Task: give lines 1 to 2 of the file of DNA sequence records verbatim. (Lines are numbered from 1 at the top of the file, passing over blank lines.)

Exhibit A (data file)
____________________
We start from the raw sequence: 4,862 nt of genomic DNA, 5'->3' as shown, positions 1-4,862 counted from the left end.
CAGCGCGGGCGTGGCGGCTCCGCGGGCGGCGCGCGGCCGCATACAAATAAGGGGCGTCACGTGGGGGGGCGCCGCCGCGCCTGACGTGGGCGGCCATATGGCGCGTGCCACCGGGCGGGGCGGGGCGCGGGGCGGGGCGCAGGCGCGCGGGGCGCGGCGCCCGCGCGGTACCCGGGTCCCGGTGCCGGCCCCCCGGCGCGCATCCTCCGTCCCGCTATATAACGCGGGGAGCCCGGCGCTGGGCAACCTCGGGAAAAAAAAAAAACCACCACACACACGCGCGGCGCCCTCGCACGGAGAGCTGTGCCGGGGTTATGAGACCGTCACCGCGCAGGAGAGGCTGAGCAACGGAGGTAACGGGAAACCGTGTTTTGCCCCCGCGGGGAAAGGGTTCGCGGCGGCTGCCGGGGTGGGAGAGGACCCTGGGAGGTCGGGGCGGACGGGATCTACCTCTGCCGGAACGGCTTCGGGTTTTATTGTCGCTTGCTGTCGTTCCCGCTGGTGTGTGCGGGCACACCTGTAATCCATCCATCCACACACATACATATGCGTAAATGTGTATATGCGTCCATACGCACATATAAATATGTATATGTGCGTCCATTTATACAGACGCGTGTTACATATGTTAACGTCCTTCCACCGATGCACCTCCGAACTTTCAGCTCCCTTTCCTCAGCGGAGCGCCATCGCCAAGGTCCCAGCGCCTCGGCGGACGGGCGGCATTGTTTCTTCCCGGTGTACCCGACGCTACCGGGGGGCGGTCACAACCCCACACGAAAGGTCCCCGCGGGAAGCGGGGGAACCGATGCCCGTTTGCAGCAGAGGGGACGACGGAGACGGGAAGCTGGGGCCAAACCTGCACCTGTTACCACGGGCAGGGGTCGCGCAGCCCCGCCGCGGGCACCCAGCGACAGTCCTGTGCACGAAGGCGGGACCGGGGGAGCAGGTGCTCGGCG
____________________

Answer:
We start from the raw sequence: 4,862 nt of genomic DNA, 5'->3' as shown, positions 1-4,862 counted from the left end.
CAGCGCGGGCGTGGCGGCTCCGCGGGCGGCGCGCGGCCGCATACAAATAAGGGGCGTCACGTGGGGGGGCGCCGCCGCGCCTGACGTGGGCGGCCATATGGCGCGTGCCACCGGGCGGGGCGGGGCGCGGGGCGGGGCGCAGGCGCGCGGGGCGCGGCGCCCGCGCGGTACCCGGGTCCCGGTGCCGGCCCCCCGGCGCGCATCCTCCGTCCCGCTATATAACGCGGGGAGCCCGGCGCTGGGCAACCTCGGGAAAAAAAAAAAACCACCACACACACGCGCGGCGCCCTCGCACGGAGAGCTGTGCCGGGGTTATGAGACCGTCACCGCGCAGGAGAGGCTGAGCAACGGAGGTAACGGGAAACCGTGTTTTGCCCCCGCGGGGAAAGGGTTCGCGGCGGCTGCCGGGGTGGGAGAGGACCCTGGGAGGTCGGGGCGGACGGGATCTACCTCTGCCGGAACGGCTTCGGGTTTTATTGTCGCTTGCTGTCGTTCCCGCTGGTGTGTGCGGGCACACCTGTAATCCATCCATCCACACACATACATATGCGTAAATGTGTATATGCGTCCATACGCACATATAAATATGTATATGTGCGTCCATTTATACAGACGCGTGTTACATATGTTAACGTCCTTCCACCGATGCACCTCCGAACTTTCAGCTCCCTTTCCTCAGCGGAGCGCCATCGCCAAGGTCCCAGCGCCTCGGCGGACGGGCGGCATTGTTTCTTCCCGGTGTACCCGACGCTACCGGGGGGCGGTCACAACCCCACACGAAAGGTCCCCGCGGGAAGCGGGGGAACCGATGCCCGTTTGCAGCAGAGGGGACGACGGAGACGGGAAGCTGGGGCCAAACCTGCACCTGTTACCACGGGCAGGGGTCGCGCAGCCCCGCCGCGGGCACCCAGCGACAGTCCTGTGCACGAAGGCGGGACCGGGGGAGCAGGTGCTCGGCG